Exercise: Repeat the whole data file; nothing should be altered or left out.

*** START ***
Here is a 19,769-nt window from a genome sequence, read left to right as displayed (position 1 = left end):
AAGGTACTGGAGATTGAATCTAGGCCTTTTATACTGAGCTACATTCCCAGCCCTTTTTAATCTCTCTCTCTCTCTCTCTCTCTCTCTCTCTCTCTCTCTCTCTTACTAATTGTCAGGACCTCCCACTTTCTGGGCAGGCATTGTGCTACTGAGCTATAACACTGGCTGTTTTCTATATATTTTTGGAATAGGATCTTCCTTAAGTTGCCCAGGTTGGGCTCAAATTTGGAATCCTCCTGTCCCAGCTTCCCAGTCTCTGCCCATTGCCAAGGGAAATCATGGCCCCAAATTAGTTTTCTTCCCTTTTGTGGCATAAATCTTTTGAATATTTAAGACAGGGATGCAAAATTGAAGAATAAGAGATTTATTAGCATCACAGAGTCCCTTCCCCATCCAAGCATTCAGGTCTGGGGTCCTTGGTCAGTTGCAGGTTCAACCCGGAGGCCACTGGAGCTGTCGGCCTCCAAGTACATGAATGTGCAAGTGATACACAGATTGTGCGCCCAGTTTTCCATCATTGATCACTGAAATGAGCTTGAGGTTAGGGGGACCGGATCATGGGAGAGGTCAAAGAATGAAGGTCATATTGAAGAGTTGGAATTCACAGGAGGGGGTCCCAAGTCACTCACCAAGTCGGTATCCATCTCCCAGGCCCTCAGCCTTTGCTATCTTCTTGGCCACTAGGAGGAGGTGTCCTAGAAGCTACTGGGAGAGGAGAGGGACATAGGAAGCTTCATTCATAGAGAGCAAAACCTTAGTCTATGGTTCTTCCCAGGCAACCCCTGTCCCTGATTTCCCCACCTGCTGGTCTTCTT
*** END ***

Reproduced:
Here is a 19,769-nt window from a genome sequence, read left to right as displayed (position 1 = left end):
AAGGTACTGGAGATTGAATCTAGGCCTTTTATACTGAGCTACATTCCCAGCCCTTTTTAATCTCTCTCTCTCTCTCTCTCTCTCTCTCTCTCTCTCTCTCTCTTACTAATTGTCAGGACCTCCCACTTTCTGGGCAGGCATTGTGCTACTGAGCTATAACACTGGCTGTTTTCTATATATTTTTGGAATAGGATCTTCCTTAAGTTGCCCAGGTTGGGCTCAAATTTGGAATCCTCCTGTCCCAGCTTCCCAGTCTCTGCCCATTGCCAAGGGAAATCATGGCCCCAAATTAGTTTTCTTCCCTTTTGTGGCATAAATCTTTTGAATATTTAAGACAGGGATGCAAAATTGAAGAATAAGAGATTTATTAGCATCACAGAGTCCCTTCCCCATCCAAGCATTCAGGTCTGGGGTCCTTGGTCAGTTGCAGGTTCAACCCGGAGGCCACTGGAGCTGTCGGCCTCCAAGTACATGAATGTGCAAGTGATACACAGATTGTGCGCCCAGTTTTCCATCATTGATCACTGAAATGAGCTTGAGGTTAGGGGGACCGGATCATGGGAGAGGTCAAAGAATGAAGGTCATATTGAAGAGTTGGAATTCACAGGAGGGGGTCCCAAGTCACTCACCAAGTCGGTATCCATCTCCCAGGCCCTCAGCCTTTGCTATCTTCTTGGCCACTAGGAGGAGGTGTCCTAGAAGCTACTGGGAGAGGAGAGGGACATAGGAAGCTTCATTCATAGAGAGCAAAACCTTAGTCTATGGTTCTTCCCAGGCAACCCCTGTCCCTGATTTCCCCACCTGCTGGTCTTCTT